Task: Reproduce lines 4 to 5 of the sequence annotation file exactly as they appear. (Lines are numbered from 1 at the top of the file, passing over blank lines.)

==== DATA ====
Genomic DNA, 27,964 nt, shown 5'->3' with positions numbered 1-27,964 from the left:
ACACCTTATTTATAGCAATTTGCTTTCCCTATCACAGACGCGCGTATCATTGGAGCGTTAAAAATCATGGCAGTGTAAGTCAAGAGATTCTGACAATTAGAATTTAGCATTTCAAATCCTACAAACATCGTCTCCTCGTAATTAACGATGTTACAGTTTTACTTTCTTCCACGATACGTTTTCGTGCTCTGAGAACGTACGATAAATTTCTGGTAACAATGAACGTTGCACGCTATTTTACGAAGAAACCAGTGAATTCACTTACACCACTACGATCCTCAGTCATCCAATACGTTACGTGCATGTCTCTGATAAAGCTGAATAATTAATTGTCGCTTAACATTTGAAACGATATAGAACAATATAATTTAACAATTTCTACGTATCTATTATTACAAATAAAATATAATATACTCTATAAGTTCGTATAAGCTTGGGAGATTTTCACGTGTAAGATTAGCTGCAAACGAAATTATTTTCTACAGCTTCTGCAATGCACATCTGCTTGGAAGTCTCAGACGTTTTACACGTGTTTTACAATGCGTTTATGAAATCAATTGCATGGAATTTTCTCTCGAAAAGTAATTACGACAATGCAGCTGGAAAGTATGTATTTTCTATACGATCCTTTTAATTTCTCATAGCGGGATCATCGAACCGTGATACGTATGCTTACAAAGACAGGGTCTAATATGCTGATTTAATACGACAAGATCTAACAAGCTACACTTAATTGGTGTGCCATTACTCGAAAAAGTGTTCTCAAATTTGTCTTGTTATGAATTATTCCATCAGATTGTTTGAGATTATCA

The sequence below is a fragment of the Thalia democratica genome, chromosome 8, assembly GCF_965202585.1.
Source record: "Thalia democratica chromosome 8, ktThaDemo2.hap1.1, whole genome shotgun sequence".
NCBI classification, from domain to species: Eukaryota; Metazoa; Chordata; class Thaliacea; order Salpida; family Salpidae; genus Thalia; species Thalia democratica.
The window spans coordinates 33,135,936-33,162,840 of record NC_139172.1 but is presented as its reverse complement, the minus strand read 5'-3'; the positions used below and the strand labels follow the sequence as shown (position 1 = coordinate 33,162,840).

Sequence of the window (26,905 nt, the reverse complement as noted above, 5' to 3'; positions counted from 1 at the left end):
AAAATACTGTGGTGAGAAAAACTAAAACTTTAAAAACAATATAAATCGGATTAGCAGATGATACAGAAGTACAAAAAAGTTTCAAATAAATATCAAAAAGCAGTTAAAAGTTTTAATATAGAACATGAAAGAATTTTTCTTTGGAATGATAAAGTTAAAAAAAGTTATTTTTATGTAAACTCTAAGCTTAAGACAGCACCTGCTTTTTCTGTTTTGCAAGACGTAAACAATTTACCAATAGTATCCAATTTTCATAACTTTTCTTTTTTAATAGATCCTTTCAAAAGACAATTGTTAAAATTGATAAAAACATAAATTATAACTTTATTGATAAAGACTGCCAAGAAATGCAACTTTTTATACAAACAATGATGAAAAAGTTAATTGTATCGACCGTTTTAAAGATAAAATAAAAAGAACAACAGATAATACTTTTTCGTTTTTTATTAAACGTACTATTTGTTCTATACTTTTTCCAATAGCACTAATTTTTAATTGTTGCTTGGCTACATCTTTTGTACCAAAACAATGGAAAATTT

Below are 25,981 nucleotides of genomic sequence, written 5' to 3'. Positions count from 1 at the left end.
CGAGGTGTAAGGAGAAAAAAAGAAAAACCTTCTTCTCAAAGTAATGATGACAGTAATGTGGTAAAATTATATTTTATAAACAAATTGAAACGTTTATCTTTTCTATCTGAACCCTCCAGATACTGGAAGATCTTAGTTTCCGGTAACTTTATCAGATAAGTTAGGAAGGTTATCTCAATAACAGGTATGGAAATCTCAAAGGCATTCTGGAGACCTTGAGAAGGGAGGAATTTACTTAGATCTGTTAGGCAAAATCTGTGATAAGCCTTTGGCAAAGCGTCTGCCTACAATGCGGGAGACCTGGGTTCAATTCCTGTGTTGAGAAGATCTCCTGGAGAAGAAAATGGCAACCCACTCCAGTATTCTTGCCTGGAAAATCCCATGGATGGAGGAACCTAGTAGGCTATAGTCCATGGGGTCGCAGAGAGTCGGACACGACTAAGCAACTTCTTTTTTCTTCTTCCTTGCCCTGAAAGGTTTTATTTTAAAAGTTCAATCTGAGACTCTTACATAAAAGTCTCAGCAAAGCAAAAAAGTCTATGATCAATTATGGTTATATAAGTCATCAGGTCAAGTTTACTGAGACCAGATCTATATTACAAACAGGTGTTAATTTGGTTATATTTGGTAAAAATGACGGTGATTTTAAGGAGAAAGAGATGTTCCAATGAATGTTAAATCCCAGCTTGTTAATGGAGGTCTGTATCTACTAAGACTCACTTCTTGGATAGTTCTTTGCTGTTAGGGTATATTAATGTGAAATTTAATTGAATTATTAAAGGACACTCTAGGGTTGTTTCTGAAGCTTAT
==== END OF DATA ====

Source record: "Thalia democratica chromosome 8, ktThaDemo2.hap1.1, whole genome shotgun sequence".
NCBI classification, from domain to species: Eukaryota; Metazoa; Chordata; class Thaliacea; order Salpida; family Salpidae; genus Thalia; species Thalia democratica.